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How to Diversify Marketing Efforts for Your Spanish-speaking Audience

When most marketers think about bilingual marketing strategies, they only think about a division between English and Spanish-language marketing. They fail to consider the cultural and regional differences within their Spanish-speaking audience. Spanish is the official language of more than 20 countries. Spanish-speaking communities within the US adopt and expand on their home or heritage countries’ culture, which means that dozens of distinct cultures exist, all within Spanish-speakers. 

To demonstrate our point, let’s look at cultural differences among English-speakers within the US. Regional differences in the United States are incredibly apparent. Northeasterners are known for being terse, busy, and gruff. Southern hospitality is world-famous. Southwesterners are known for creativity, and Texans and Appalachians value rugged independence. Understanding this, advertisers tailor their messaging based on the region they are serving. A southern-focused ad would not convert well in New York, and vice versa. The same is true for cultural and regional differences within your Spanish-language audience. The first step to tailoring your messaging is understanding the cultural differences within your target market. 

Southern California is home to a large Mexican and Mexican/American population, but our state is also home to a significant amount of Cuban Americans, Puerto Ricans, Guatemalan Americans, and Honduran Americans. Mexican Americans in Southern California are going to have a very different personal history than Cuban Americans. Much of the land we now call California once belonged to Mexico, which means that Mexican Americans will have a strong and personal tie to this land. In contrast, Cuban Americans are immigrants in a more traditional sense. The best way to fully understand the difference between these two cultures is to consult with cultural experts. That is the best way to avoid sounding tone-deaf in your advertising.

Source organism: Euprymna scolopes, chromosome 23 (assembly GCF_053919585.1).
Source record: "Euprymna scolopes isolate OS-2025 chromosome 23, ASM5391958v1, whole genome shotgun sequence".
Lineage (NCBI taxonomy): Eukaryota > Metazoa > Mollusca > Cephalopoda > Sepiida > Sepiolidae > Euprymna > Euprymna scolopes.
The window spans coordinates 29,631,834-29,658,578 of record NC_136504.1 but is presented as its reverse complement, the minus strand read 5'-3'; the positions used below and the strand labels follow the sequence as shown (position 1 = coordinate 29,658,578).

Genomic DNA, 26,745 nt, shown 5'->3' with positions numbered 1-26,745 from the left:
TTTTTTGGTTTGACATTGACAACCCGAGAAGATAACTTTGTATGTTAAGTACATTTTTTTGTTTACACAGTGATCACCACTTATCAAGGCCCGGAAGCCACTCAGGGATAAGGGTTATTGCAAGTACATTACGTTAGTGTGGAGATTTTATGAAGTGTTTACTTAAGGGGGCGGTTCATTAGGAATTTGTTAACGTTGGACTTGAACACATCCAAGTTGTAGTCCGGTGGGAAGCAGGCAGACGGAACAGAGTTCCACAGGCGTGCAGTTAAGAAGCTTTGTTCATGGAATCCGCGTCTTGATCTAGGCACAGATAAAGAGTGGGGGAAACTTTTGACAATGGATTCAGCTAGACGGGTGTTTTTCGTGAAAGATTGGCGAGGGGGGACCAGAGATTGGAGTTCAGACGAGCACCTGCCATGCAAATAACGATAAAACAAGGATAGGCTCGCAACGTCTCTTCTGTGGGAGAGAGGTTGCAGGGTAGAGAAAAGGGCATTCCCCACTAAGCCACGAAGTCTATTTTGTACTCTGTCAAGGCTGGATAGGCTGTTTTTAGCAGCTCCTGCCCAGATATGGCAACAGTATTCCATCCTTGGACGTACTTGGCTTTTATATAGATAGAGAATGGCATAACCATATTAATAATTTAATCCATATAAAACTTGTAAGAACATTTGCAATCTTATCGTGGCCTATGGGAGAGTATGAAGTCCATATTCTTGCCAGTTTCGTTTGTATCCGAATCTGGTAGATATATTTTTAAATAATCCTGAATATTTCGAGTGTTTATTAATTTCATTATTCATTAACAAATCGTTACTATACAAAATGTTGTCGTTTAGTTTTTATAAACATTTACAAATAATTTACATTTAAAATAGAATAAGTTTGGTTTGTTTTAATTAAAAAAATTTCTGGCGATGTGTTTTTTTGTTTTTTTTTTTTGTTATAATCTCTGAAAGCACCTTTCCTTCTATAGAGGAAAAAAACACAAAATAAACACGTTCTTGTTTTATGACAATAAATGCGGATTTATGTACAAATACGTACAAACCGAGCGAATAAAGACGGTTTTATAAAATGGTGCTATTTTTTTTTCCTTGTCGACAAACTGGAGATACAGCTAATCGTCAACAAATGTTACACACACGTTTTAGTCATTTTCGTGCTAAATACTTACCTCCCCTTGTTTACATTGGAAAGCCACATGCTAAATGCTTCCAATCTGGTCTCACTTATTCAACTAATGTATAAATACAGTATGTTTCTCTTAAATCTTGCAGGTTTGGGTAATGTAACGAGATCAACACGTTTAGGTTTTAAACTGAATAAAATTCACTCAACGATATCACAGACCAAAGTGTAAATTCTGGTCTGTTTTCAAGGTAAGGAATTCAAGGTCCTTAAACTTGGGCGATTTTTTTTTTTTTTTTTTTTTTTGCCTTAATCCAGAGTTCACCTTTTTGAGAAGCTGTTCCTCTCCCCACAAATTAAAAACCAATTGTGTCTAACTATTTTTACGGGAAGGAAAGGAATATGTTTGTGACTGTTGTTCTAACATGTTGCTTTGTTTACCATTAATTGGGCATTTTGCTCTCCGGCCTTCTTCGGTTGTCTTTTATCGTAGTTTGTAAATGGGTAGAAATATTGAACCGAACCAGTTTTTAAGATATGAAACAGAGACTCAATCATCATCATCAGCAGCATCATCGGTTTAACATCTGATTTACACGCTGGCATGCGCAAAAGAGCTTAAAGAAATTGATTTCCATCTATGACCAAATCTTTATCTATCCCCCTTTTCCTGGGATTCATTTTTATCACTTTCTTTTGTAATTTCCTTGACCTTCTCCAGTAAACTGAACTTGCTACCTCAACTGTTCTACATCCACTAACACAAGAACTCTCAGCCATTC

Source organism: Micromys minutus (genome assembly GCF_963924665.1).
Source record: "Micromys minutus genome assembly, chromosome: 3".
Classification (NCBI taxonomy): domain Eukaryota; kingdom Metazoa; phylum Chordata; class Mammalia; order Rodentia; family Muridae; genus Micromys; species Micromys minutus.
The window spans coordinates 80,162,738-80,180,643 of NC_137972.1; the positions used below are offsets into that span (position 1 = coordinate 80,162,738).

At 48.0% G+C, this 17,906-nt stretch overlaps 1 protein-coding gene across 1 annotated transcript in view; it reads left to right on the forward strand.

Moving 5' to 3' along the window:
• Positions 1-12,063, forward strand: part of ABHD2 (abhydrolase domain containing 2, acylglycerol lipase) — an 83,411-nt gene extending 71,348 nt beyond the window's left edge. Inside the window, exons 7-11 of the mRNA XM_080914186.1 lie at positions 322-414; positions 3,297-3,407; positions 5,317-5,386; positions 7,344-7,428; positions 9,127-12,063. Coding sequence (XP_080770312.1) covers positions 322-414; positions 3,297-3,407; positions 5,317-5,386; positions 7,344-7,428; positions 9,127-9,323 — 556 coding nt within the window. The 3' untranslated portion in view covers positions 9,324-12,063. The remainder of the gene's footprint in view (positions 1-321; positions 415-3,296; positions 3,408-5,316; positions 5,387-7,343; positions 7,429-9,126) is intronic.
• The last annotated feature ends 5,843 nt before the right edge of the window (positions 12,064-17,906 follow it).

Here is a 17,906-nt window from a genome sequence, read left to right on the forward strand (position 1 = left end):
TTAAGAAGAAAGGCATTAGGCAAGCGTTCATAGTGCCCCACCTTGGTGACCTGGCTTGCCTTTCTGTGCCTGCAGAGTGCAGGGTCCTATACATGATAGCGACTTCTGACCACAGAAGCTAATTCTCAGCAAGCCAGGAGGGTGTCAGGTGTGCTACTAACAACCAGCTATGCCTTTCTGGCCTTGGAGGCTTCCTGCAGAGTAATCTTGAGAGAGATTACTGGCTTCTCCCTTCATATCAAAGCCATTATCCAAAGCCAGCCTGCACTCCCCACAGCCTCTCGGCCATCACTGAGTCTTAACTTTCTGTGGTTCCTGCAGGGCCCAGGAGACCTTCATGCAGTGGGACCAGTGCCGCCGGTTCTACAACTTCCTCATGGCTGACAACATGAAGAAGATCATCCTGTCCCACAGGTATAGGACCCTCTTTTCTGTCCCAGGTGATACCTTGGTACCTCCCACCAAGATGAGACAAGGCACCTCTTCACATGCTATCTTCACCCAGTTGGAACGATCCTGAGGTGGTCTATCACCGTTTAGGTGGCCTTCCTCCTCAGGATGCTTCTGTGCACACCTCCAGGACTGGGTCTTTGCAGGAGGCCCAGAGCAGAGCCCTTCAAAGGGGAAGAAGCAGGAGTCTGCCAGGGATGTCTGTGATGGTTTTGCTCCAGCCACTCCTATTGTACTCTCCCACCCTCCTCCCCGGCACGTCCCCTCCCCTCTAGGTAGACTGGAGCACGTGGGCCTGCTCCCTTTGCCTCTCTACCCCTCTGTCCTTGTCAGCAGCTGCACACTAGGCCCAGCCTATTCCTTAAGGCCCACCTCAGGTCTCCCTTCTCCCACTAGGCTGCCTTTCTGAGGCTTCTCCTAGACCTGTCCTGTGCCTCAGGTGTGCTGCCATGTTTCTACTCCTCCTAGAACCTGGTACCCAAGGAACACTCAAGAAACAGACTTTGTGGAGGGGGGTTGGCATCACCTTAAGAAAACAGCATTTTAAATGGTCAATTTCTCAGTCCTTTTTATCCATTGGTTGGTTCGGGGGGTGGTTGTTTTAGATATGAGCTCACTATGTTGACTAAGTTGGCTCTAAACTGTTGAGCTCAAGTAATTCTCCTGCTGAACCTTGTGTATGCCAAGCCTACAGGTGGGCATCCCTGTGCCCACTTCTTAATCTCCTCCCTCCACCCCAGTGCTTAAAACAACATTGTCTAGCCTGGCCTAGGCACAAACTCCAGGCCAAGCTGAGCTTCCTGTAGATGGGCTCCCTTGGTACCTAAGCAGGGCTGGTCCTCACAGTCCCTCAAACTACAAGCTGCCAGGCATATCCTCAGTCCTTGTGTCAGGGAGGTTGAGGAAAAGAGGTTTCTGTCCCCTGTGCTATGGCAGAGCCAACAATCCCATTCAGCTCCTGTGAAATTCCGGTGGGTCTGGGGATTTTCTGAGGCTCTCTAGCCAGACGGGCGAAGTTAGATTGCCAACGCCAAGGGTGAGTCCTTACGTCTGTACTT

Below are some simple steps we recommend taking to truly diversity your Spanish-language marketing:

  • Understand your target demographic. Are the Spanish-speakers in your area from Mexico, Cuba, Puerto Rico? Understanding the heritage of your target audience will help you to speak with them more authentically.
  • Hire or contract with someone either from that culture or fully immersed in that culture. First-hand knowledge is always best. Rather than trying to guess what your Spanish-speaking audience values, consult someone who knows.
  • Test marketing copy and initiatives. Marketing is all about conceptualizing, testing, analyzing, and adjusting. Suppose you do not get it exactly right the first time; you are not a failure. Take what you have learned and try again. 
  • Do not fall into the stereotype trap. Modern history is full of examples of culturally insensitive marketing. True diversity in marketing is about truly understanding your audience, not merely identifying your audience and sharing your guess and impression of what their culture looks like to you.
  • Remember, authenticity is king. This is true of marketing in any language. 

If bilingual marketing were easy, everyone would do it. It can yield fantastic results if done correctly, so put in the work to appreciate and diversify your bilingual marketing efforts, and the marketplace will reward you.

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